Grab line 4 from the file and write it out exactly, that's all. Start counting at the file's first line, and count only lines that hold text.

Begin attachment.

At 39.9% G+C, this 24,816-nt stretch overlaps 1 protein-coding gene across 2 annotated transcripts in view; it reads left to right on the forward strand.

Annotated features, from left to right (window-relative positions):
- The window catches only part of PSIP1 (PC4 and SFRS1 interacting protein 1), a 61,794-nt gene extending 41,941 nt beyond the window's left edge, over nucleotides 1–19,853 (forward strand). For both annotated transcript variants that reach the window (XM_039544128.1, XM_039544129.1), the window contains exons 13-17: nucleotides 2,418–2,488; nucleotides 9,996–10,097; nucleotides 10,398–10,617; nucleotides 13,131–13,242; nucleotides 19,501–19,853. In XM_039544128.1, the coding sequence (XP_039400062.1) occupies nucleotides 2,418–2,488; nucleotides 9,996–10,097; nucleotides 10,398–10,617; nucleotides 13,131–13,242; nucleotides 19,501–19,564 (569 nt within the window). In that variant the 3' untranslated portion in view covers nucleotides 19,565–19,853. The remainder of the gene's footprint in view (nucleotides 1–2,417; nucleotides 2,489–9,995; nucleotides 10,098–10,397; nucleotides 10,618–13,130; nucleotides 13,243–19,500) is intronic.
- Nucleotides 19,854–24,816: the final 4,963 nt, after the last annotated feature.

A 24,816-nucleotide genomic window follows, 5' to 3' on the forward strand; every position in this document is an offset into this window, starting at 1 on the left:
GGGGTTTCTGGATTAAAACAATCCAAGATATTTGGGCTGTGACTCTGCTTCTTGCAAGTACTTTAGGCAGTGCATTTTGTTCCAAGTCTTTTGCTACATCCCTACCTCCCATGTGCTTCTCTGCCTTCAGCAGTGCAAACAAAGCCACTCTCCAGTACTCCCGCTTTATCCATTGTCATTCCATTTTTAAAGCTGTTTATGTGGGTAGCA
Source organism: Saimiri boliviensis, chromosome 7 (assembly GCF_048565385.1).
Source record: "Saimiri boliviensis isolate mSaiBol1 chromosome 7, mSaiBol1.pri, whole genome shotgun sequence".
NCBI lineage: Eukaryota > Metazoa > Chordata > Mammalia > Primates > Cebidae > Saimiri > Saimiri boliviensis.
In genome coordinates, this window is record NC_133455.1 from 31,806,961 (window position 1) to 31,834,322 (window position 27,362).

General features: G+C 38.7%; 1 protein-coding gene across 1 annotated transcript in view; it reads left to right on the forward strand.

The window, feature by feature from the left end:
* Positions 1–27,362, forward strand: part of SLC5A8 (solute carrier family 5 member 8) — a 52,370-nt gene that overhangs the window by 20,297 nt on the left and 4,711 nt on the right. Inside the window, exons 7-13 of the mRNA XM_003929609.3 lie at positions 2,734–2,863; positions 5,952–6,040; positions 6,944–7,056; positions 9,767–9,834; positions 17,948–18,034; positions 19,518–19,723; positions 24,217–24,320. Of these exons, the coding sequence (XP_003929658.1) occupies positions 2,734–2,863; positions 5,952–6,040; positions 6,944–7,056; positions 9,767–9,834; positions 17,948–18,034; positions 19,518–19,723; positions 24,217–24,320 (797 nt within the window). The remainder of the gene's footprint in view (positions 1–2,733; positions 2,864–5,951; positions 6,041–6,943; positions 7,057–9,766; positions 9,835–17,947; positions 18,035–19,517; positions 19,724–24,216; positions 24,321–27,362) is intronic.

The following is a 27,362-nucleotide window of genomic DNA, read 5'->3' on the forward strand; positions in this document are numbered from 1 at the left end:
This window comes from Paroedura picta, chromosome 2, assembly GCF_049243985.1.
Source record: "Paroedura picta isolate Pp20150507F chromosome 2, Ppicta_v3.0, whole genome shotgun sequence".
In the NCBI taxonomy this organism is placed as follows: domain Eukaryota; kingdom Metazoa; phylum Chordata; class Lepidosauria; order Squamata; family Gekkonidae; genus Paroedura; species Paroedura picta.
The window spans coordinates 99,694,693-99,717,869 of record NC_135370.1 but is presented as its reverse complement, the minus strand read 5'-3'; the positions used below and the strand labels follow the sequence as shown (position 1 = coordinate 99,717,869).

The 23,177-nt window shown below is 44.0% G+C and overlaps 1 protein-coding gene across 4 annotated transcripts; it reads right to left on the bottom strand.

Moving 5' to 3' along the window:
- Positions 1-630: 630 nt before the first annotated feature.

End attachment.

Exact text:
- Nucleotides 19,854–24,816: the final 4,963 nt, after the last annotated feature.